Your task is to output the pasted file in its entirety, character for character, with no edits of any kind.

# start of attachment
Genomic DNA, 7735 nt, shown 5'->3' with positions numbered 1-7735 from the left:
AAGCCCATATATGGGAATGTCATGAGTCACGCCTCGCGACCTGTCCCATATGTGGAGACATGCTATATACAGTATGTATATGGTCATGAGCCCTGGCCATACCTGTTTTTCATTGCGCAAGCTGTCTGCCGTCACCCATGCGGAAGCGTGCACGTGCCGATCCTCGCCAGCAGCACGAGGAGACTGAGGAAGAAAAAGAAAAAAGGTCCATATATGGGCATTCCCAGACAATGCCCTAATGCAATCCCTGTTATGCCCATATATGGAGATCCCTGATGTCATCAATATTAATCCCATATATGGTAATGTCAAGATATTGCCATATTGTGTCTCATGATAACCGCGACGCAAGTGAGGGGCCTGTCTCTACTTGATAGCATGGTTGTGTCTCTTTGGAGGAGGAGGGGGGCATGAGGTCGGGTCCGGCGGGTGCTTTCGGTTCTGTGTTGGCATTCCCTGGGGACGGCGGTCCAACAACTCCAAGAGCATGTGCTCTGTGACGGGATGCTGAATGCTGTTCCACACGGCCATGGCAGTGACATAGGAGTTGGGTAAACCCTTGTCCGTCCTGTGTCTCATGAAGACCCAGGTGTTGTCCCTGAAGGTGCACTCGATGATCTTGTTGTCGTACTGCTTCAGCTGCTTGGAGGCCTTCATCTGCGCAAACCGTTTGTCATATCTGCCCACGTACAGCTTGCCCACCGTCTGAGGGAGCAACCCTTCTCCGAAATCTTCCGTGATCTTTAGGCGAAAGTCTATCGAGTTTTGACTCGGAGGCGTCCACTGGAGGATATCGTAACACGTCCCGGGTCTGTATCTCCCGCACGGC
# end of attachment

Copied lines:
Genomic DNA, 7735 nt, shown 5'->3' with positions numbered 1-7735 from the left:
AAGCCCATATATGGGAATGTCATGAGTCACGCCTCGCGACCTGTCCCATATGTGGAGACATGCTATATACAGTATGTATATGGTCATGAGCCCTGGCCATACCTGTTTTTCATTGCGCAAGCTGTCTGCCGTCACCCATGCGGAAGCGTGCACGTGCCGATCCTCGCCAGCAGCACGAGGAGACTGAGGAAGAAAAAGAAAAAAGGTCCATATATGGGCATTCCCAGACAATGCCCTAATGCAATCCCTGTTATGCCCATATATGGAGATCCCTGATGTCATCAATATTAATCCCATATATGGTAATGTCAAGATATTGCCATATTGTGTCTCATGATAACCGCGACGCAAGTGAGGGGCCTGTCTCTACTTGATAGCATGGTTGTGTCTCTTTGGAGGAGGAGGGGGGCATGAGGTCGGGTCCGGCGGGTGCTTTCGGTTCTGTGTTGGCATTCCCTGGGGACGGCGGTCCAACAACTCCAAGAGCATGTGCTCTGTGACGGGATGCTGAATGCTGTTCCACACGGCCATGGCAGTGACATAGGAGTTGGGTAAACCCTTGTCCGTCCTGTGTCTCATGAAGACCCAGGTGTTGTCCCTGAAGGTGCACTCGATGATCTTGTTGTCGTACTGCTTCAGCTGCTTGGAGGCCTTCATCTGCGCAAACCGTTTGTCATATCTGCCCACGTACAGCTTGCCCACCGTCTGAGGGAGCAACCCTTCTCCGAAATCTTCCGTGATCTTTAGGCGAAAGTCTATCGAGTTTTGACTCGGAGGCGTCCACTGGAGGATATCGTAACACGTCCCGGGTCTGTATCTCCCGCACGGC